Keeping the Faith

You Can Count on Me fulfills an old contract of honest storytelling

The shared assumption that American movies are tools of escapism naturally militates against the existence of films like You Can Count on Me, whose small-town characters drive sensible vehicles to dead-end jobs, struggle endlessly to improve their relationships, and--a small role for Matthew Broderick aside--are not played by stars. For these reasons, plus the fact that it's extremely well-written, You Can Count on Me stood apart from the pack at Sundance in January, as it does now, near the end of this already legendary Worst Year for American Movies in a Decade. Fundamentally old-fashioned in its values (as small towns often are), this modest drama of an orphaned brother and sister who are fully grown but still act like kids offers a return to the kind of filmmaking that favors nuance over flash, dialogue over camera placement, and realism over resolution. As cinema, it isn't much, but as a story--directed with insight and sensitivity by playwright Kenneth Lonergan--it's enough to set the Town Hall buzzing.

Suffering more or less calmly from arrested development, single-mom Sammy (Laura Linney) is still living in the upstate New York home where she and her younger brother Terry first learned of their parents' death in an auto accident 20 years earlier. A lending officer in a bank, Sammy has been privately subsidizing Terry (Mark Ruffalo), a scruffy drifter, in his perpetual wanderings from Florida to Alaska and back east again for another handout. Terry's latest visit, which includes an unexpected bond with Sammy's eight-year-old son (Rory Culkin) and a botched attempt to repair the plumbing, provides the humble basis for a movie that's more concerned with collecting character details than with advancing the plot per se. At first, it appears the siblings are exact opposites: Prim and proper Sammy dallies with men to relieve her boredom; unkempt Terry can't sit still but tries to care for his pregnant girlfriend by mailing her a cash-filled envelope from afar. Yet eventually it becomes clear that each has staked out a territory that allows some mix of security, responsibility, and rebellion--as in childhood.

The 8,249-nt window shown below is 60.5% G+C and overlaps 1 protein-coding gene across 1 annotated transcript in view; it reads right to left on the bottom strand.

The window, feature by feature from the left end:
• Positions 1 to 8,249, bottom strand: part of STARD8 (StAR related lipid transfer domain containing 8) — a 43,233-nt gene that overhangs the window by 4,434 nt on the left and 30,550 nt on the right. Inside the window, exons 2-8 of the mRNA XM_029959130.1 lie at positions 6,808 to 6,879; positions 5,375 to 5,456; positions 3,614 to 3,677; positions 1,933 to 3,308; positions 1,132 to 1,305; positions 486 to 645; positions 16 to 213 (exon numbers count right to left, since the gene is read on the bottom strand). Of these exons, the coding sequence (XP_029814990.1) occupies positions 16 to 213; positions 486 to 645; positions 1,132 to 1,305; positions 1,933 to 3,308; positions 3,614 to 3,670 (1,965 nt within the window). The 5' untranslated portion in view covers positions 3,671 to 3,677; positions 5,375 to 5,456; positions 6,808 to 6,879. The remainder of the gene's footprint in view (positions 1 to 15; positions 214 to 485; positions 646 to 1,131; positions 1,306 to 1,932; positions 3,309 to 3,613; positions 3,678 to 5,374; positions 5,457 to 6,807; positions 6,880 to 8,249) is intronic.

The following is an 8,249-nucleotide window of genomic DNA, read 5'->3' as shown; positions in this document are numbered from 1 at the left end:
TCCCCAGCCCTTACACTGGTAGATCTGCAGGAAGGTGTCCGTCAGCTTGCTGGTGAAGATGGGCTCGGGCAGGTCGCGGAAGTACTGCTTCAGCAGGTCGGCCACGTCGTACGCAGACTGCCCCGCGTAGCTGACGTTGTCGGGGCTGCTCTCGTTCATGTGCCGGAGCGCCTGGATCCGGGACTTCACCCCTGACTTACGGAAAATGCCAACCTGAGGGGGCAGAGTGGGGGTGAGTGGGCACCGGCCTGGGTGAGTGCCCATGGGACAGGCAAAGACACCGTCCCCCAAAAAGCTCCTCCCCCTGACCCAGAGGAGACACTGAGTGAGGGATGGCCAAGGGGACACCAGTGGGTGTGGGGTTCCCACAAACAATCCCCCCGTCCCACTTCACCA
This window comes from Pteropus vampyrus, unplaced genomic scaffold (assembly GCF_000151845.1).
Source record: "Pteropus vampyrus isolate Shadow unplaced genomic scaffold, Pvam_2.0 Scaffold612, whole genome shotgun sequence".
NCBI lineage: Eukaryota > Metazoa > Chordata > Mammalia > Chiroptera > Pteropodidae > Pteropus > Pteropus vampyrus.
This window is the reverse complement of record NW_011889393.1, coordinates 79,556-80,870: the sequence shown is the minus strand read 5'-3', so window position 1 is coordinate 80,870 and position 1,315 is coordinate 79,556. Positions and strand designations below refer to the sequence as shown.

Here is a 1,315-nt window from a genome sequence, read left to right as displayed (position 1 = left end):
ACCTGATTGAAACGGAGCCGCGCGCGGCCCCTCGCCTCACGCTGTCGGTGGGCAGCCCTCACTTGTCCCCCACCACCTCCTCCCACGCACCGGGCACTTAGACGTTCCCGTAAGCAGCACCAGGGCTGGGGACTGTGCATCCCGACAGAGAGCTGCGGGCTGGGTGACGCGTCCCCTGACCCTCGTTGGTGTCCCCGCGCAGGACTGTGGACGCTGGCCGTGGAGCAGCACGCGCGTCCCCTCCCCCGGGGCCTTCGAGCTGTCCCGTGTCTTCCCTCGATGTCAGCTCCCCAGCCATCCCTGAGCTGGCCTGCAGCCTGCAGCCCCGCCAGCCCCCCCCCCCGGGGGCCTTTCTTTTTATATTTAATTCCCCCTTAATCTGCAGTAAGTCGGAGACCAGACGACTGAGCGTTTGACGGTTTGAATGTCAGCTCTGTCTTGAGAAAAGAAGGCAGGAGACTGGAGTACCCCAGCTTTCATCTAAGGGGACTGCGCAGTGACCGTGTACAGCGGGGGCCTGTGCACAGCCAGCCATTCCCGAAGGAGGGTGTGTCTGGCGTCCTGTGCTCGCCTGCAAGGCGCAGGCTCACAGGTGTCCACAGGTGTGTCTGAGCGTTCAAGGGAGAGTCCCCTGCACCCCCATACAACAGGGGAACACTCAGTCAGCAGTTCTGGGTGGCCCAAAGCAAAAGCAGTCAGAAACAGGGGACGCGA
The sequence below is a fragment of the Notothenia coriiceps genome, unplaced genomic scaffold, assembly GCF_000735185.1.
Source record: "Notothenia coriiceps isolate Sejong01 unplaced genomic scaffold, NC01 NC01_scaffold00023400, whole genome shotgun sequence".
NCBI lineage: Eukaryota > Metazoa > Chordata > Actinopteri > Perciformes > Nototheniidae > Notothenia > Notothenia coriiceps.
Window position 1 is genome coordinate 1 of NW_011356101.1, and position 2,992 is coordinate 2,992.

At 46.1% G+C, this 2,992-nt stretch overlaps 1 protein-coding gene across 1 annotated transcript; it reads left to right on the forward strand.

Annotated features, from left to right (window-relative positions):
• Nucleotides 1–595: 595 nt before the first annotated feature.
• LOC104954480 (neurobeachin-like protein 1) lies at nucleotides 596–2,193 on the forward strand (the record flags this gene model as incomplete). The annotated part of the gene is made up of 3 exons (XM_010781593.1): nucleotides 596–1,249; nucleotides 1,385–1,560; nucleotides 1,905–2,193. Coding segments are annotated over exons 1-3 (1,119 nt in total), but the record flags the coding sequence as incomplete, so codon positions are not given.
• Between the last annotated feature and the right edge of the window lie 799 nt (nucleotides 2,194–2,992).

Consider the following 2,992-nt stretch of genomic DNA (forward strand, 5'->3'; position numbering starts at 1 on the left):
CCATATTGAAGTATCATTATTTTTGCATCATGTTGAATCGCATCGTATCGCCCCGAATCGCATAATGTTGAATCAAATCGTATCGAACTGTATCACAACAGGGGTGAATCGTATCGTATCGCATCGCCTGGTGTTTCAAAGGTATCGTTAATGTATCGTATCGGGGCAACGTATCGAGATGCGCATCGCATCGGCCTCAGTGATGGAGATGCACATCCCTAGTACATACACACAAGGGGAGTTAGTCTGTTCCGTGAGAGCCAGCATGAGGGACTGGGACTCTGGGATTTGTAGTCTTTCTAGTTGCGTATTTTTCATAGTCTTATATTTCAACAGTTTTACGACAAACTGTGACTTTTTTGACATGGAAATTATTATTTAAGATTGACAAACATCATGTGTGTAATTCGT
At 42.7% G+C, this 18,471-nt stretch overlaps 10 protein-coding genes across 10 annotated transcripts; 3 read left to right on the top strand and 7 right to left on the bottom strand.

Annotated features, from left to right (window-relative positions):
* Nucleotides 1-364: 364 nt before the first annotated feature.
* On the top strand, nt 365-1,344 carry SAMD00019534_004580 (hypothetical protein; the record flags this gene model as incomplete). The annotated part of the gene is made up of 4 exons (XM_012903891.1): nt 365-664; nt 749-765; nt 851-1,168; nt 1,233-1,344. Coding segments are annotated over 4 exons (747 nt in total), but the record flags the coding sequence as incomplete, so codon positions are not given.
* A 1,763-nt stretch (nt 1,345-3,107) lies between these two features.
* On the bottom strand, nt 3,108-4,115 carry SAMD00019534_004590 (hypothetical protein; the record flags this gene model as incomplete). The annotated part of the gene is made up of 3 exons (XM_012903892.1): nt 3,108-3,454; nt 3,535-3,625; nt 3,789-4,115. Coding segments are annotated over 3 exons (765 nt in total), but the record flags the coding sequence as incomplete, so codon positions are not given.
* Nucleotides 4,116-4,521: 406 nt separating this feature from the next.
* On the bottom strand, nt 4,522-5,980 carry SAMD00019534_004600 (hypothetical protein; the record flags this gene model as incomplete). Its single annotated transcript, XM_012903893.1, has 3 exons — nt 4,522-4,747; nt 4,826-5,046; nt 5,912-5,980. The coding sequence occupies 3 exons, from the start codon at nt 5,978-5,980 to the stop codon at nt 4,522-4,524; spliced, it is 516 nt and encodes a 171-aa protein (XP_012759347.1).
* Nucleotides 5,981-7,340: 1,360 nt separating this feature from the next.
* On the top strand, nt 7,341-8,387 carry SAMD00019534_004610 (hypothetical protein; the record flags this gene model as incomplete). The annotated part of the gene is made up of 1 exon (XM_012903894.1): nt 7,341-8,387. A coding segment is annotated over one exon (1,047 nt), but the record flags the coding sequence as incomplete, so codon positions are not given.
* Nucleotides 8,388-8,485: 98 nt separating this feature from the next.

Not that the film, to its credit, ever vocalizes this. Indeed, the closest it comes to the sort of self-help psychology that has become such a glib staple of studio dramas is the cameo appearance by writer-director Lonergan as Sammy's priest, who sheepishly confesses the Catholic Church's position on adultery: "Well," he stammers, "it's a sin." If this weary man of God functions as an inadequate parent figure for Sammy, she seems to pass along the favor through her casual fling with the uptight boss (Broderick) whom she openly pities, partly because his wife is six-months pregnant. Unlike in, say, Pay It Forward, the dysfunctional characters here can expect no magic "movement" to turn them all into martyrs or saints. You Can Count on Me, rather, is about the everyday struggle with imperfection as a state of grace.

Pilgrims' progress: Laura Linney and Mark Ruffalo in You Can Count on Me
Pilgrims' progress: Laura Linney and Mark Ruffalo in You Can Count on Me

And it's surprisingly funny. En route to a motel tryst with the boss from hell, Sammy flips on the car radio and hears Loretta Lynn wailing, "I'm the other woman"--an acknowledgment, of which Sammy herself is aware, that the script she has written for her life is in many ways a bald cliché. Befitting Lonergan's bid for ordinary realism, a fair amount of the movie takes place in the heroine's car as she drives to work, to her son's school, or to church. Although the film ultimately resists steering Sammy onto the path of righteousness, a measure of her progress can be found in a slow tracking shot from behind the windshield, as the same three-block stretch of town is suddenly made to seem like the whole wide world.

 
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